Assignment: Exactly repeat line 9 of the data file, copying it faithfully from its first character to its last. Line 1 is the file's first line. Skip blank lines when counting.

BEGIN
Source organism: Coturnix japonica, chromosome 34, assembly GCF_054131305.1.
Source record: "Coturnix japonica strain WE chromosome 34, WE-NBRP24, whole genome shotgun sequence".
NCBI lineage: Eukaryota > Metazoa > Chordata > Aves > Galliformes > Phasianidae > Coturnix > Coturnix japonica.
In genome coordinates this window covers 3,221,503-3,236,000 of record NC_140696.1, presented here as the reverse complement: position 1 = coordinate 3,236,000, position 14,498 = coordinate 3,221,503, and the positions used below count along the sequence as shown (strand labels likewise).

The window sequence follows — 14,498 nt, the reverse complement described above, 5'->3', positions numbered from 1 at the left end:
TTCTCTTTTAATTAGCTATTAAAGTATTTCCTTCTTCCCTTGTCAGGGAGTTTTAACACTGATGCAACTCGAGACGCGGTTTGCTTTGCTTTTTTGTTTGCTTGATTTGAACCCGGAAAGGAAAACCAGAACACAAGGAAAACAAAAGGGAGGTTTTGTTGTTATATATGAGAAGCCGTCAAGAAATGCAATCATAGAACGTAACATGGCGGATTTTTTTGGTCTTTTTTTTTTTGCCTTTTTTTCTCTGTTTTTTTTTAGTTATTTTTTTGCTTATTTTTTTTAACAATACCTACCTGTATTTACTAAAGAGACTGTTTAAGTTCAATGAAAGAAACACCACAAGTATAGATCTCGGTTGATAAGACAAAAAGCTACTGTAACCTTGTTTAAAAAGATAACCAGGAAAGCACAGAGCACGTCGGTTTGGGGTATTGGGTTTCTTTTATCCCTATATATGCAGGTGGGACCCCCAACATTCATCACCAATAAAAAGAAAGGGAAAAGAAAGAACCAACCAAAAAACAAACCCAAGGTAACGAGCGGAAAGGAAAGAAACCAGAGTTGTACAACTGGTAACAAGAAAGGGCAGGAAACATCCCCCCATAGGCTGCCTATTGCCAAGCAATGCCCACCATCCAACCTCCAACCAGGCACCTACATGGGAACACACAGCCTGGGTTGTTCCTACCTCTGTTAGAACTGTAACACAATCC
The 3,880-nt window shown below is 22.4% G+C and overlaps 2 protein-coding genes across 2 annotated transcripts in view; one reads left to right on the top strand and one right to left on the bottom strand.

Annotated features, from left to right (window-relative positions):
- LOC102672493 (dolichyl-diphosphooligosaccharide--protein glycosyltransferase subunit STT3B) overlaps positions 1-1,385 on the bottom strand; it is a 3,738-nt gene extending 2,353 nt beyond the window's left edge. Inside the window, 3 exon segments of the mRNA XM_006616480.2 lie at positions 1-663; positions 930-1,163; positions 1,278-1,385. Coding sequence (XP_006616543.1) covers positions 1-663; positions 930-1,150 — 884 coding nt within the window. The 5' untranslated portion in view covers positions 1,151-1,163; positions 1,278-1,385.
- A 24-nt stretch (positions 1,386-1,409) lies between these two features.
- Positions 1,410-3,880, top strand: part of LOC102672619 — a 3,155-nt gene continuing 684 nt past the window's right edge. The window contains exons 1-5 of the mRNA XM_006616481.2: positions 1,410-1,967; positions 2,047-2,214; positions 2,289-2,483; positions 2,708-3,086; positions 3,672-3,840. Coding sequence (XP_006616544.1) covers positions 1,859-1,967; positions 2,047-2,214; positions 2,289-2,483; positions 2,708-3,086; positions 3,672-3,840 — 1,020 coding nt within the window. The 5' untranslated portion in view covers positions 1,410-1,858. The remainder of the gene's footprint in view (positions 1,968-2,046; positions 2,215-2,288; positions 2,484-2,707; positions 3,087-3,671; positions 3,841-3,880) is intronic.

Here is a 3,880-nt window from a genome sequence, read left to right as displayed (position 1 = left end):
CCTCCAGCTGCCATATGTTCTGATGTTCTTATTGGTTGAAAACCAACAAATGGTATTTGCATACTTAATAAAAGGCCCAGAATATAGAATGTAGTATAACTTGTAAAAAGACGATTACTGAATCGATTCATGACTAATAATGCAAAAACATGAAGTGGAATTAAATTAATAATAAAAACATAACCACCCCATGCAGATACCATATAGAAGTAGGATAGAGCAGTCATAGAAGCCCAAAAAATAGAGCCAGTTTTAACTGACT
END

- LOC102672493 (dolichyl-diphosphooligosaccharide--protein glycosyltransferase subunit STT3B) overlaps positions 1-1,385 on the bottom strand; it is a 3,738-nt gene extending 2,353 nt beyond the window's left edge. Inside the window, 3 exon segments of the mRNA XM_006616480.2 lie at positions 1-663; positions 930-1,163; positions 1,278-1,385. Coding sequence (XP_006616543.1) covers positions 1-663; positions 930-1,150 — 884 coding nt within the window. The 5' untranslated portion in view covers positions 1,151-1,163; positions 1,278-1,385.